Iraqi forces clashed with anti-Al-Qaeda militants in Baghdad for a second straight day on Sunday, as American troops backing them ordered fighters to hand over their weapons or face reprisals.
An Iraqi commander said a house-to-house operation would begin if militiamen failed to surrender their guns. "We are waiting for orders and then we will search the houses," he said.
Automatic weapons fire crackled intermittently in the central impoverished Baghdad neighbourhood of Fadel, where fighting erupted on Saturday after Iraqi special forces arrested militia leader Adel Mashhadani.
He is the local chief of the Sahwa or Awakening militia of mostly Sunni former insurgents trained and financed by US and Iraqi forces to battle Al-Qaeda militants.
Baghdad military command spokesman Major General Qasim Atta said Mashhadani was arrested along with his aide Salman Kadduri over allegations of murder and extortion and "violating the constitution."
"There are 80 civil suits against him for murder and extortion," he said.
"We also have information that Mashhadani heads the military branch in Fadel of the (banned) Baath party" of executed Iraqi leader Saddam Hussein, Atta said.
When Iraqi special forces went to arrest Mashhadani on Saturday they "came under fire," sparking the deadly firefights, he added.
Two Iraqi civilians were killed and 15 other people were wounded, including four soldiers, the interior ministry said.
Iraqi soldiers blocked access to Fadel on Sunday as military police with lists of names checked the identities of those wanting in or out, an AFP correspondent said.
The fighting is the worst central Baghdad has seen since US and Iraqi forces, backed by Sahwa fighters, waged war in 2007 against Al-Qaeda and its supporters who had taken over the area.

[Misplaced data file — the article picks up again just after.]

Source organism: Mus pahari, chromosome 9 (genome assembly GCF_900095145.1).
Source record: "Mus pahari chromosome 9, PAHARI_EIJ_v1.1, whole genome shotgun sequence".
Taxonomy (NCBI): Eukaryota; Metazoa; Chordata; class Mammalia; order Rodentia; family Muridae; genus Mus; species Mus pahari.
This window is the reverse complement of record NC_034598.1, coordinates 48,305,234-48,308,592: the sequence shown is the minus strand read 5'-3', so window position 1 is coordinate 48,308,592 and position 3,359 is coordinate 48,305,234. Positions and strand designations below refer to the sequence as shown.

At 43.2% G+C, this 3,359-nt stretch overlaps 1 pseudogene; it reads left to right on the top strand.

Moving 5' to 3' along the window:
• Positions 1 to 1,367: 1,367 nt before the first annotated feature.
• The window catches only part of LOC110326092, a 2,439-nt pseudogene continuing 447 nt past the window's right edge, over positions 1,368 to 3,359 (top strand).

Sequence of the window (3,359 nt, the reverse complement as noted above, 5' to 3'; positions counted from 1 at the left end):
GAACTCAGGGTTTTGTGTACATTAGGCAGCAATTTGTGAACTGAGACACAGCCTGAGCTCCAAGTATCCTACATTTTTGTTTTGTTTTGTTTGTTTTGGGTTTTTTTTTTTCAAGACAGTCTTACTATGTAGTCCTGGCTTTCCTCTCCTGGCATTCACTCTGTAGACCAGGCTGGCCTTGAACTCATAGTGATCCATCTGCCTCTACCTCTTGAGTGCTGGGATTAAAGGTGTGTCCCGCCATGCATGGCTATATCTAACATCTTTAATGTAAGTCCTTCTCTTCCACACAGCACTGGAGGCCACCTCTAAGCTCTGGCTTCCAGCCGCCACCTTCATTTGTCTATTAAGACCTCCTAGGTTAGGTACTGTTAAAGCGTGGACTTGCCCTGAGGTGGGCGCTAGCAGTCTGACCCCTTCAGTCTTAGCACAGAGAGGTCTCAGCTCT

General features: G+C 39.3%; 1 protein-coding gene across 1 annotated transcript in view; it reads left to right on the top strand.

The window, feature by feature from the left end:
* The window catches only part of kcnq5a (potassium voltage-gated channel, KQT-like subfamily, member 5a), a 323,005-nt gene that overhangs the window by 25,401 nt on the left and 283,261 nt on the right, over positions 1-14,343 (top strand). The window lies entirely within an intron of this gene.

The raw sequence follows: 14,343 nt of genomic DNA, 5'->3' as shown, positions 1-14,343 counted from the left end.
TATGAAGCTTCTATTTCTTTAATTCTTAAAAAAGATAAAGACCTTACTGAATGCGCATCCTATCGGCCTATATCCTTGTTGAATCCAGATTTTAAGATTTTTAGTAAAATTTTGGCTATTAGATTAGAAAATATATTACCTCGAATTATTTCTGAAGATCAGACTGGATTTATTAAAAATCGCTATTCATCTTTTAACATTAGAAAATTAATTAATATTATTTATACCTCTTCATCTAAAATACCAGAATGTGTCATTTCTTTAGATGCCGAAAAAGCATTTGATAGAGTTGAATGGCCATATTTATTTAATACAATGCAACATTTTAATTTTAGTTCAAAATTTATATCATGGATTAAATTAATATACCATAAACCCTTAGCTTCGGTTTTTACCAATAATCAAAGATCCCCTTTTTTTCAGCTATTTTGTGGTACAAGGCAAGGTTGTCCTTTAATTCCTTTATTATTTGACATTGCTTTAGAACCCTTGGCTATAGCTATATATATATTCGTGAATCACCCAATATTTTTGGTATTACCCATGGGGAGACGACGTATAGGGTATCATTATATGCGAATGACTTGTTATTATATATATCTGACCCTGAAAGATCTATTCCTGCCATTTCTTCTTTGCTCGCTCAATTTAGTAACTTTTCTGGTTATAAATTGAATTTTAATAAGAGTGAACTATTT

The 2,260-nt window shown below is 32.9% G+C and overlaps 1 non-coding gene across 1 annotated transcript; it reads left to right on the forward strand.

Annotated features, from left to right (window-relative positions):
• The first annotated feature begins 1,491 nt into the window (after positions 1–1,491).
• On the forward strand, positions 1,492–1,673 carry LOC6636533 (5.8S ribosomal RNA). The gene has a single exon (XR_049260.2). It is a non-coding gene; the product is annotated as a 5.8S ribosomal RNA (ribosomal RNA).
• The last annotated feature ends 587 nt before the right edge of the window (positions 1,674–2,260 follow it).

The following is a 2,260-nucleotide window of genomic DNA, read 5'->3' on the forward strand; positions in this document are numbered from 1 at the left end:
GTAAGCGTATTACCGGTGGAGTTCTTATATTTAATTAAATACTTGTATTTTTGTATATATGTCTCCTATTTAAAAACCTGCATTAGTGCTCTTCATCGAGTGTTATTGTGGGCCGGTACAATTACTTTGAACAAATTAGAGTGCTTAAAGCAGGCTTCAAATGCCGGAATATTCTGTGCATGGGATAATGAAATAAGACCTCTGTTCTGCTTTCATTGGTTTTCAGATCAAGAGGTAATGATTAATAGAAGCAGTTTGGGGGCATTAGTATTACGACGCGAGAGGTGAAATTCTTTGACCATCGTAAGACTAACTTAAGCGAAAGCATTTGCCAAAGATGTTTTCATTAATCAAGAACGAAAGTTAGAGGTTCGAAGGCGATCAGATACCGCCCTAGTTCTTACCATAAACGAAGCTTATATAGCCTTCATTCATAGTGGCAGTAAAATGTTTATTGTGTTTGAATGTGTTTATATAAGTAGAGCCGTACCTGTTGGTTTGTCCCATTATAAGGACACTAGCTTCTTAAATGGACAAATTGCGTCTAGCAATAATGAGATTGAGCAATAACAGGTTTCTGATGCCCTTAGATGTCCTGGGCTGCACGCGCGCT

Atta said Iraqi forces "are not hunting down the Sahwas but carrying out a search operation for suspects wanted by the judicial authorities and gangsters who are firing on our forces."
The US-backed Iraqi forces were confronted on Sunday by snipers.
As US helicopters carried out reconnaissance flights over the area, American troops in armoured vehicles criss-crossed the neighbourhood blaring messages in Arabic from loudspeakers ordering fighters to hand over their weapons by 0900 GMT or face reprisals.
"Anyone who still holds weapons after this deadline will be considered a terrorist," the message said.
US Lieutenant-Colonel David Buckingham said that nearly half of some 100 Sahwa members "freely gave back their weapons" before the deadline expired.
Some Sahwa militiamen were bitter at having to give up their guns.
"I surrendered my weapons because I did not want the Americans to bomb my house and my neighbourhood. There are women and children here," said Qussay, 32, declining to reveal his family name.
"The Sahwas have been liquidated and Al-Qaeda will return and the attacks will return with them. And then who will protect the neighbourhood?" he told AFP after handing in a Kalashnikov.
"This is how the Americans thank us after all we did to throw out Al-Qaeda."
Mashhadani helped Iraqi and US forces oust Al-Qaeda from Fadel but then went on to make the neighbourhood his own stronghold.
The Sahwa, known as Sons of Iraq by the US military, played a crucial role in driving Al-Qaeda fighters from Baghdad and other areas of Iraq, dramatically reducing levels of violence across the country.
But the Shiite-led Baghdad government has always been wary of the estimated 94,000 Sahwa militiamen, and the former insurgents have voiced fears that they will be sidelined in the long term.
Prime Minister Nuri al-Maliki has said that 20 percent of all Sahwas, including 54,000 in the Baghdad area alone, would be integrated into the security forces while the rest would be offered vocational training.
Some Fadel residents were leaving in haste on Sunday, clutching what personal belongings they could carry.
"It's too dangerous so I'm going to stay with relatives in Nasiriyah" in southern Iraq, said university student Anmar Mahmoud.